Some political parties and ideologies tried to hurt his image by promoting him as his apology for the fulfilment of vested interests. Despite the truth being somewhat different, he has been alleged to have apologised to the then-British government, recited verses in their glory and swore allegiance to them. However, the trend of ‘accuse and run away’ has been prevalent in the political arena. No one puts forward the idea of presenting the necessary evidence for that. Shouldn’t those allegations be put to the test of logic and facts?

First of all, we have to understand the difference between an apology, an ordinary petition or an affidavit. At that time, political prisoners had to give an affidavit or bond to remain courteous-decent-disciplined in the future while being released from imprisonment. Petitions had to be filed. Such a petition used to be a normal legal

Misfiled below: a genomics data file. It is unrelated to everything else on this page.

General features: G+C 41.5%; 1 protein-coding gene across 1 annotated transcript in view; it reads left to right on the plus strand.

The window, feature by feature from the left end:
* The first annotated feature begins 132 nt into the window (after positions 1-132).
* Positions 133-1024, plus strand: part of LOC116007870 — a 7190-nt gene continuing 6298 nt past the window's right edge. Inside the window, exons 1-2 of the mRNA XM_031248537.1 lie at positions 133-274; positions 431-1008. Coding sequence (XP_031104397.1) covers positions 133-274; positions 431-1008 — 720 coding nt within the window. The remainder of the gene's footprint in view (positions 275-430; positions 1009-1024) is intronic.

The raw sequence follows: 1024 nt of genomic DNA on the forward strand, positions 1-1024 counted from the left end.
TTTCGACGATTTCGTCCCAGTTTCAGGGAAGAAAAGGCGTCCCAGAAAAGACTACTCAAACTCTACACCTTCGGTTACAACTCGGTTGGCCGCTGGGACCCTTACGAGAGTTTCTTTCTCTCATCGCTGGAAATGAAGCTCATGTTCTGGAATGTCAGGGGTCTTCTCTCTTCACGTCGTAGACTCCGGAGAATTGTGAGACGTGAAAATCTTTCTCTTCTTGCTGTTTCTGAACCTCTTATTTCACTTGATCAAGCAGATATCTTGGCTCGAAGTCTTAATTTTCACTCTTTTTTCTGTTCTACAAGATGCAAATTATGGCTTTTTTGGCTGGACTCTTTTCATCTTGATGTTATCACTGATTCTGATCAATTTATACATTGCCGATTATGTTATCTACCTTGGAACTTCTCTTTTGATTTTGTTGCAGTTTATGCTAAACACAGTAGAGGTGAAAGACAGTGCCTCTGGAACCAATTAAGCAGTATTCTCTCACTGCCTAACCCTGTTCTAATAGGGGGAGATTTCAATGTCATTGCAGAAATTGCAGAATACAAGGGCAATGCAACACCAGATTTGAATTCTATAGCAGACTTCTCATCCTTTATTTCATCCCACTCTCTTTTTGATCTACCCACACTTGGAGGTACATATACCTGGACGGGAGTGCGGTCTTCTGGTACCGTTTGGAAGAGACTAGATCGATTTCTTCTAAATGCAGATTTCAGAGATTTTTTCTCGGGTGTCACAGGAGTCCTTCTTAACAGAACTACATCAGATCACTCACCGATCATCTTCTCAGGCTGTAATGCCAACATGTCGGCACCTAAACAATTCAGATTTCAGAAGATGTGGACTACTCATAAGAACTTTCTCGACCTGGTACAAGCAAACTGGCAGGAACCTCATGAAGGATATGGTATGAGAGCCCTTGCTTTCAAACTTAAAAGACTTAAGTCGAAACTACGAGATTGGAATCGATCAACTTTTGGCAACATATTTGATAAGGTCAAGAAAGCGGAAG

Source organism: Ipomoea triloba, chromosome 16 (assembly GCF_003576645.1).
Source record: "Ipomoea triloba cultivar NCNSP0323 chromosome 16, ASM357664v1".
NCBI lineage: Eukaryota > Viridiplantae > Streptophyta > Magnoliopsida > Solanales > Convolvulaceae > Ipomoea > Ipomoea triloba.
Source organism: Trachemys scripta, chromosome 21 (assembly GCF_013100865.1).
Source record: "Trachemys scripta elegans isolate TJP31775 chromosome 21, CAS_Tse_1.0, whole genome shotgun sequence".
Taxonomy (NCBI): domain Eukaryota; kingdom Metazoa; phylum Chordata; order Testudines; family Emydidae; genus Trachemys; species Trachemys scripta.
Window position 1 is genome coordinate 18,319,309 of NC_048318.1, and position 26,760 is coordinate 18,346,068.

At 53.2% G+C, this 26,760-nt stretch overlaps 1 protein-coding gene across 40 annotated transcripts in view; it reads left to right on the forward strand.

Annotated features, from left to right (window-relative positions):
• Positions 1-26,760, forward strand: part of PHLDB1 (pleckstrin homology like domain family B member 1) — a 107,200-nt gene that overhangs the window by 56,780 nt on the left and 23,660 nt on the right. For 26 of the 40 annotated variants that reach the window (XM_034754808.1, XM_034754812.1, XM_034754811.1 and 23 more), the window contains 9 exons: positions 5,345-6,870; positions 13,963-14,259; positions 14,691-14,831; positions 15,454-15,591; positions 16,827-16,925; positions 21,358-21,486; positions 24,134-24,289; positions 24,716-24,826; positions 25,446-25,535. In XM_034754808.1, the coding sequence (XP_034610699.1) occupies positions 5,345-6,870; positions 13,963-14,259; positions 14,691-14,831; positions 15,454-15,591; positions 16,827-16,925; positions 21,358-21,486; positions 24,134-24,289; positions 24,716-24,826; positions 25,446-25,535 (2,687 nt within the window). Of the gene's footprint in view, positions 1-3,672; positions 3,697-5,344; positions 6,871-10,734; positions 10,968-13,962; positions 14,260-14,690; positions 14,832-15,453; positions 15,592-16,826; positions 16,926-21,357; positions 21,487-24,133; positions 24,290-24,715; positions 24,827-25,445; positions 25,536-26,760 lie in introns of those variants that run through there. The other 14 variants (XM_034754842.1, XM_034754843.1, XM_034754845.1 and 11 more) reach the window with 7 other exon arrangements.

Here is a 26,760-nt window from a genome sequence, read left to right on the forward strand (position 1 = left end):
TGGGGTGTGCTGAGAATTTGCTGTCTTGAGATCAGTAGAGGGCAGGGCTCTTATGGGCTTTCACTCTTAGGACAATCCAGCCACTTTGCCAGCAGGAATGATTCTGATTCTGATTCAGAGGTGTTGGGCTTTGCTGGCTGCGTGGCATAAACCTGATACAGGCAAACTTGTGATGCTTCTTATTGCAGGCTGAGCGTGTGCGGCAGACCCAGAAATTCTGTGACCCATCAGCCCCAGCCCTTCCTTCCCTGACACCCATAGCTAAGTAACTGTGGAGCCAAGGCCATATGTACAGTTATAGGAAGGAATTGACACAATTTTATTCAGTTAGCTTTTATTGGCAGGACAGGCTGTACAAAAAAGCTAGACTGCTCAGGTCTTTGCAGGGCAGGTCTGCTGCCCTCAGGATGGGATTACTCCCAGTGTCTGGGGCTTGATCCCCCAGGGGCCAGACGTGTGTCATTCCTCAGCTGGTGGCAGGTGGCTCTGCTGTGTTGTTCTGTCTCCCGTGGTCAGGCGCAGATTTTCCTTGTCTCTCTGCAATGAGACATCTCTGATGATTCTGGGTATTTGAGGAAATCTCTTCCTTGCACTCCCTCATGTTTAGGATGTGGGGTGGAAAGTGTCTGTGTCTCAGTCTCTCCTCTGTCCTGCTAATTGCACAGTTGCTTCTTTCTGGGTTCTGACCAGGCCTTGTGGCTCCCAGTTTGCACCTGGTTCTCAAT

process. To publicise it as a mercy petition is a gross insult to a staunch patriot and a sacrificing-ascetic-sacrifice personality like Savarkar. After the victory in World War I, King George V of Britain made a royal announcement to release the captives in India, including other British colonies of the world, allowing them to petition. He used
to show such extra generosity from time to time so that the so-called elite or superiority of the British could be propagated all over the world and considered himself to be the nurturer of democracy, not the occupier of imperial power. After this royal declaration, such petitions or affidavits in India were filled not only by Savarkar
but by all political prisoners. Rather, it was Savarkar who wrote a letter on his behalf to the British government for the release of many other political prisoners lodged in the Cellular Jail. In a letter he wrote in 1917, he said, “If his release becomes an obstacle in the release of other political prisones, then the British government should seriously and positively consider the release of other Raj prisoners except him.”